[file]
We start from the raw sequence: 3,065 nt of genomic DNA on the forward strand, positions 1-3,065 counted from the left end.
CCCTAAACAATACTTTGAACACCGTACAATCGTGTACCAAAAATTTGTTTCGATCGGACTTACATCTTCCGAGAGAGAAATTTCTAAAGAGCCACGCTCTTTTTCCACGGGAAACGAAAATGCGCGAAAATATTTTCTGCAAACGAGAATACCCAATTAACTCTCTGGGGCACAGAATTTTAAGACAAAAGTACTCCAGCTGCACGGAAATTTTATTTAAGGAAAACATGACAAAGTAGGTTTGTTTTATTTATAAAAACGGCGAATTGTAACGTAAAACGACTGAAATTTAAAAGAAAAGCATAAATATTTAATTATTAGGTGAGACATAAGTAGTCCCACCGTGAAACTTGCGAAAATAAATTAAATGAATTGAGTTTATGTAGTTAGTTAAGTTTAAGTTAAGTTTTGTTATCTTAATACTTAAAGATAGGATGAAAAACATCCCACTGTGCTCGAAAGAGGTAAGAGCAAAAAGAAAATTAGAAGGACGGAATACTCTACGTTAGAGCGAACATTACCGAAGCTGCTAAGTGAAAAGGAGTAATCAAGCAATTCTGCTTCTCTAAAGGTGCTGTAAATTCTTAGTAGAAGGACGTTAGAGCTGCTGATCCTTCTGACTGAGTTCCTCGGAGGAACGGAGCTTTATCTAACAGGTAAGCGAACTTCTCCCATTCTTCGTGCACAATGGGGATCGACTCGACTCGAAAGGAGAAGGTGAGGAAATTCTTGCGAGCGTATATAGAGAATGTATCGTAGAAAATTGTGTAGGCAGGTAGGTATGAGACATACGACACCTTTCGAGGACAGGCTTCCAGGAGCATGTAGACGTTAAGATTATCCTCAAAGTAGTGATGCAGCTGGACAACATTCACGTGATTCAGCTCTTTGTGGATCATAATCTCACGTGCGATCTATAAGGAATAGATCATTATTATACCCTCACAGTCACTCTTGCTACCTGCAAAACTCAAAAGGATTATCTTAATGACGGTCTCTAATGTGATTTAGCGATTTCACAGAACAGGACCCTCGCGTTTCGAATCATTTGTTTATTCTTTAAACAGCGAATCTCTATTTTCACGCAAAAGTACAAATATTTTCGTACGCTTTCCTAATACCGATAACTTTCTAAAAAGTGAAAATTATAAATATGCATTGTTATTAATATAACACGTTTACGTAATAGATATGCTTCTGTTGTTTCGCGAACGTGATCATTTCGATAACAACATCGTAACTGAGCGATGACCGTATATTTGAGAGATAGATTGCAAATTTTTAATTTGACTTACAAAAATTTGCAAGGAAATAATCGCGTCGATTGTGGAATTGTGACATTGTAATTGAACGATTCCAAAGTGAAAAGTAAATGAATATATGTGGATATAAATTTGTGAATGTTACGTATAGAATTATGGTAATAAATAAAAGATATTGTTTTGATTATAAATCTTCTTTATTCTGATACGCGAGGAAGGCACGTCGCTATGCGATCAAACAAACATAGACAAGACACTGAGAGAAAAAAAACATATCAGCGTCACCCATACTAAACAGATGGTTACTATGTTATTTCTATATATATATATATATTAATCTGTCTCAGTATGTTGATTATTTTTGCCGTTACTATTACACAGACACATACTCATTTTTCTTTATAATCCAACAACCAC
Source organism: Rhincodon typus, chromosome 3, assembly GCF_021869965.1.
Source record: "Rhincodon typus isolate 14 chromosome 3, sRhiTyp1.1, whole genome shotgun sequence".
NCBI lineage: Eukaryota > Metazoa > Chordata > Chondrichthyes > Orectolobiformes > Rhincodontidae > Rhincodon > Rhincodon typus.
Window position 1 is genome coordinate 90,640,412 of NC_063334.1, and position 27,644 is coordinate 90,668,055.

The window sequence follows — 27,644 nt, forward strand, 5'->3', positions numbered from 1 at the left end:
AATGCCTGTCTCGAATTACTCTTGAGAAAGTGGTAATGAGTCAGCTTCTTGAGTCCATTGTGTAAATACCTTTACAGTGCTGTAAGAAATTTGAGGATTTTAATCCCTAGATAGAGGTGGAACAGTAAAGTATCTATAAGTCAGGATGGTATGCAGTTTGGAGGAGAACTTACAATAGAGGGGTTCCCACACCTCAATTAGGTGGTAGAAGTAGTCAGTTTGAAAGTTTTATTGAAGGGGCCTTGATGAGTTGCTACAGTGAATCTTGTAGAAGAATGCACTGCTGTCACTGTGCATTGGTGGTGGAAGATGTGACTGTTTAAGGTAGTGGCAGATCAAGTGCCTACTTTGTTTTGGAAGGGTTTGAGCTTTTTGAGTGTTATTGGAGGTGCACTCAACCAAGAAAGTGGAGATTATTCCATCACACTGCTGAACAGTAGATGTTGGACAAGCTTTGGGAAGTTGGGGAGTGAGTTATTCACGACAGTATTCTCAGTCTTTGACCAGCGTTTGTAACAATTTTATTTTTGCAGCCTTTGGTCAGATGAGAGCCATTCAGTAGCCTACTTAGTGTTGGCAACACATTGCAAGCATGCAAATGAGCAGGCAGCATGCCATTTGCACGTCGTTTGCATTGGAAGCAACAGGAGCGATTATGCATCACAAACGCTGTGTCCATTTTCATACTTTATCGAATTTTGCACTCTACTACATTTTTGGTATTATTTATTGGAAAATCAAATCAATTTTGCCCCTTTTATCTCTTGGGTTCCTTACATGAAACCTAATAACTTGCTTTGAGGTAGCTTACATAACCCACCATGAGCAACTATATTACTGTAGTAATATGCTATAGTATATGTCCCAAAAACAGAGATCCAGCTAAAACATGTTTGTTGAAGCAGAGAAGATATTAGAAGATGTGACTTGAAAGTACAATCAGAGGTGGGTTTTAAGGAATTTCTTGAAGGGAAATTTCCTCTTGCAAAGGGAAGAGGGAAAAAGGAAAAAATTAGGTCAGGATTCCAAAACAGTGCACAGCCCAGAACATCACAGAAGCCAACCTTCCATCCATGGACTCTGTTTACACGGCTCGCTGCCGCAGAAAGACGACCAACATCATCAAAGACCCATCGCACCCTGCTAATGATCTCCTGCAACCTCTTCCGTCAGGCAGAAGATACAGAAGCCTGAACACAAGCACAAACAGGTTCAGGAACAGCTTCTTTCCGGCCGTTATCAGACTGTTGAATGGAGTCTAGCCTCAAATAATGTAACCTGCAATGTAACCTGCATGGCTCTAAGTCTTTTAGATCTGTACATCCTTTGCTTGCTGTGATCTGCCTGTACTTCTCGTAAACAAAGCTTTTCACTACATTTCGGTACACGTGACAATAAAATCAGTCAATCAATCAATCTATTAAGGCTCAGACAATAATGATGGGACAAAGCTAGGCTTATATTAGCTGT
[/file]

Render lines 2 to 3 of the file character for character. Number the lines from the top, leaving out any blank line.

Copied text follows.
CCCTAAACAATACTTTGAACACCGTACAATCGTGTACCAAAAATTTGTTTCGATCGGACTTACATCTTCCGAGAGAGAAATTTCTAAAGAGCCACGCTCTTTTTCCACGGGAAACGAAAATGCGCGAAAATATTTTCTGCAAACGAGAATACCCAATTAACTCTCTGGGGCACAGAATTTTAAGACAAAAGTACTCCAGCTGCACGGAAATTTTATTTAAGGAAAACATGACAAAGTAGGTTTGTTTTATTTATAAAAACGGCGAATTGTAACGTAAAACGACTGAAATTTAAAAGAAAAGCATAAATATTTAATTATTAGGTGAGACATAAGTAGTCCCACCGTGAAACTTGCGAAAATAAATTAAATGAATTGAGTTTATGTAGTTAGTTAAGTTTAAGTTAAGTTTTGTTATCTTAATACTTAAAGATAGGATGAAAAACATCCCACTGTGCTCGAAAGAGGTAAGAGCAAAAAGAAAATTAGAAGGACGGAATACTCTACGTTAGAGCGAACATTACCGAAGCTGCTAAGTGAAAAGGAGTAATCAAGCAATTCTGCTTCTCTAAAGGTGCTGTAAATTCTTAGTAGAAGGACGTTAGAGCTGCTGATCCTTCTGACTGAGTTCCTCGGAGGAACGGAGCTTTATCTAACAGGTAAGCGAACTTCTCCCATTCTTCGTGCACAATGGGGATCGACTCGACTCGAAAGGAGAAGGTGAGGAAATTCTTGCGAGCGTATATAGAGAATGTATCGTAGAAAATTGTGTAGGCAGGTAGGTATGAGACATACGACACCTTTCGAGGACAGGCTTCCAGGAGCATGTAGACGTTAAGATTATCCTCAAAGTAGTGATGCAGCTGGACAACATTCACGTGATTCAGCTCTTTGTGGATCATAATCTCACGTGCGATCTATAAGGAATAGATCATTATTATACCCTCACAGTCACTCTTGCTACCTGCAAAACTCAAAAGGATTATCTTAATGACGGTCTCTAATGTGATTTAGCGATTTCACAGAACAGGACCCTCGCGTTTCGAATCATTTGTTTATTCTTTAAACAGCGAATCTCTATTTTCACGCAAAAGTACAAATATTTTCGTACGCTTTCCTAATACCGATAACTTTCTAAAAAGTGAAAATTATAAATATGCATTGTTATTAATATAACACGTTTACGTAATAGATATGCTTCTGTTGTTTCGCGAACGTGATCATTTCGATAACAACATCGTAACTGAGCGATGACCGTATATTTGAGAGATAGATTGCAAATTTTTAATTTGACTTACAAAAATTTGCAAGGAAATAATCGCGTCGATTGTGGAATTGTGACATTGTAATTGAACGATTCCAAAGTGAAAAGTAAATGAATATATGTGGATATAAATTTGTGAATGTTACGTATAGAATTATGGTAATAAATAAAAGATATTGTTTTGATTATAAATCTTCTTTATTCTGATACGCGAGGAAGGCACGTCGCTATGCGATCAAACAAACATAGACAAGACACTGAGAGAAAAAAAACATATCAGCGTCACCCATACTAAACAGATGGTTACTATGTTATTTCTATATATATATATATATTAATCTGTCTCAGTATGTTGATTATTTTTGCCGTTACTATTACACAGACACATACTCATTTTTCTTTATAATCCAACAACCAC
Source organism: Rhincodon typus, chromosome 3, assembly GCF_021869965.1.